The foliage is palmately compound with 5 or 7 sharply-toothed, obovate leaflets. The leaflets are very large, up to 12 x 5 inches in size. The foliage appears very early in spring and turns to deep green during summer then to yellow or rarely red in November in areas where leaf scorch isn't a problem.
The creamy-white flowers with red or yellow basal blotches are borne during late spring in conical, upright panicles up to 12 inches in length.
The fruits ( Conkers ) are round and prickly with up to 3 glossy brown seeds.
The nuts can be prepared as animal feed by crushing them and soaking in water for 24 hours before boiling in fresh water for 30 minutes.
The bark is red-brown and scaly with long thin plates.
Hardy zones 3 to 7; it even grows as far north as Edmonton, Alberta and Trompso, Norway ( north of the Arctic Circle ). The Horse Chestnut is a very hardy tree tolerating hard pruning, pollution and windy sites.

* photo taken on April 11 2010 @ U.S. National Arboretum, DC

* photo taken on 4th of July 2010 in Washington, D.C.


* photo taken on August 3 2010 @ University of Guelph Arboretum, Ontario

* photo taken on August 2 2010 in Bayfield, Ontario

* photos of unknown internet source





* photo taken on Aug 2 2012 in Bayfield, Ontario

* photos taken on Aug 4 2013 in Bayfield, Ontario

* photos taken on July 25 2015 @ Niagara-on-the-Lake, Ontario

* photos taken on July 16 2016 in Bayfield, ON

* photo taken on Jul 19 2017 @ Major's Hill Park, Ottawa, ON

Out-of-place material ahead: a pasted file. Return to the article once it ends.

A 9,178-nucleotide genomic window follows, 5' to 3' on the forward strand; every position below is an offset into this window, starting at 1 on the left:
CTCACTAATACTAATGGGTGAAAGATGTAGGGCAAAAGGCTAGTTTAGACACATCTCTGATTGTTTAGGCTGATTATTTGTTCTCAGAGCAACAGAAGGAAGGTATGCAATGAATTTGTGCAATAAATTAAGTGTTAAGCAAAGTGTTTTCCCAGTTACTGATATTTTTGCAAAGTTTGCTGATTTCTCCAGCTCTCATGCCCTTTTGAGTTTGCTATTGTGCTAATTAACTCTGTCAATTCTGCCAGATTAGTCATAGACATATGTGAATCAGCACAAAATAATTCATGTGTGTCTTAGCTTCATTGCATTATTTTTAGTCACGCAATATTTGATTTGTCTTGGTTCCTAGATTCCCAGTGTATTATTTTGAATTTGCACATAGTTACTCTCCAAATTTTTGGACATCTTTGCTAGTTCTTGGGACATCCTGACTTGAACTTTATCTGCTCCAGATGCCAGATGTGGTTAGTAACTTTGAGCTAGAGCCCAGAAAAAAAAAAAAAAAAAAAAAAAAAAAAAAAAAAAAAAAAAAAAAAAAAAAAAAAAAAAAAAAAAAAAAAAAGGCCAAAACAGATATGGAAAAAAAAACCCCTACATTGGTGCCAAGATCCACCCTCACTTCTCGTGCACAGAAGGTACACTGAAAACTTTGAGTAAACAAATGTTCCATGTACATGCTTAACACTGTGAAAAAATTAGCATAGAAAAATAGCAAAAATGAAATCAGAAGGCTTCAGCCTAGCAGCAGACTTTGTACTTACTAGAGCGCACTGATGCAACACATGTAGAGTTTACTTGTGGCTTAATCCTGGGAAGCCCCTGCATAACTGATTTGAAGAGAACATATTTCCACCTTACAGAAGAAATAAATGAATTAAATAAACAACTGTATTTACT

* historical archive photos


'Baumannii'
Double flowers, otherwise very similar to above

Aesculus indica ( Indian Buckeye )
Much better adapted for the Pacific Northwest and western Europe than the hot humid East; in ideal climates this spectacular Himalayan native grows fast and huge. The Indian Buckeye can reach 100 feet with a very dense, tall, oval crown and some records include: fastest growth rate - 4 feet with 0.8 inch trunk diameter increase; first year - 2 feet; 5 years - 16 feet; 20 years - 60 x 40 feet; 50 years - trunk diameter of 2.6 feet; largest on record - 150 x 70 feet with a trunk diameter of 13 feet. It can grow very large in England.
With 7 ( rarely 5 ) large, toothed, oblong leaflets, up to 15 x 5 ( rarely over 10 x 3 ) inches, this Buckeye's leafs out orange-pink turning to glossy deep green. The foliage stays green very late into the fall before finally turning to orange ( mid November in Seattle ).
The Indian Buckeye blooms a month after the related Horse Chestnut. The pyramidal flower panicles are huge, up to 16 x 5 inches and are white with either yellow or red tinge.
The fruits are pear shaped and brown and contain up to 3 seeds.
The bark gray and smooth; peeling in long narrow strips, up to 2 feet long, with age.
Hardy zones 6 to 9, the species is easy to grow from seed planted on permanent site. It requires an average yearly rainfall of 28 + inches requiring a cool humid temperate climate.

* photo taken on Febuary 2009 @ U.S. National Arboretum


* photos taken on 4th of July 2010 @ U.S. National Arboretum, D.C.

* photos taken on Apr 17 2016 @ U.S. National Arboretum, DC

* photo taken on June 20 2016 in Columbia, MD

* historic archive photo


'Sydney Pearce'
sturdy and very vigorous

Aesculus octandra ( Yellow Buckeye )
Also called Aesculus flava. It is a fast growing, large, tall oblong crowned tree to 75 feet, native to fertile valley woodlands in central and eastern U.S. from southern Illinois to northern Pennsylvania; south to northern Alabama and Georgia. Some records include: growth rate - 4 feet; largest on record - 155 x 82 feet with a trunk diameter of 7.9 feet; longest lived - 410 years. One extremely large tree grows on Gabes Mountain Trail in Smoky Mountain NP. Another giant in Perryville, West Virginia is reported to be 100 feet tall with a trunk diameter of 7 feet across its widened base. Trees as tall as 175 feet have been reported in old growth forests.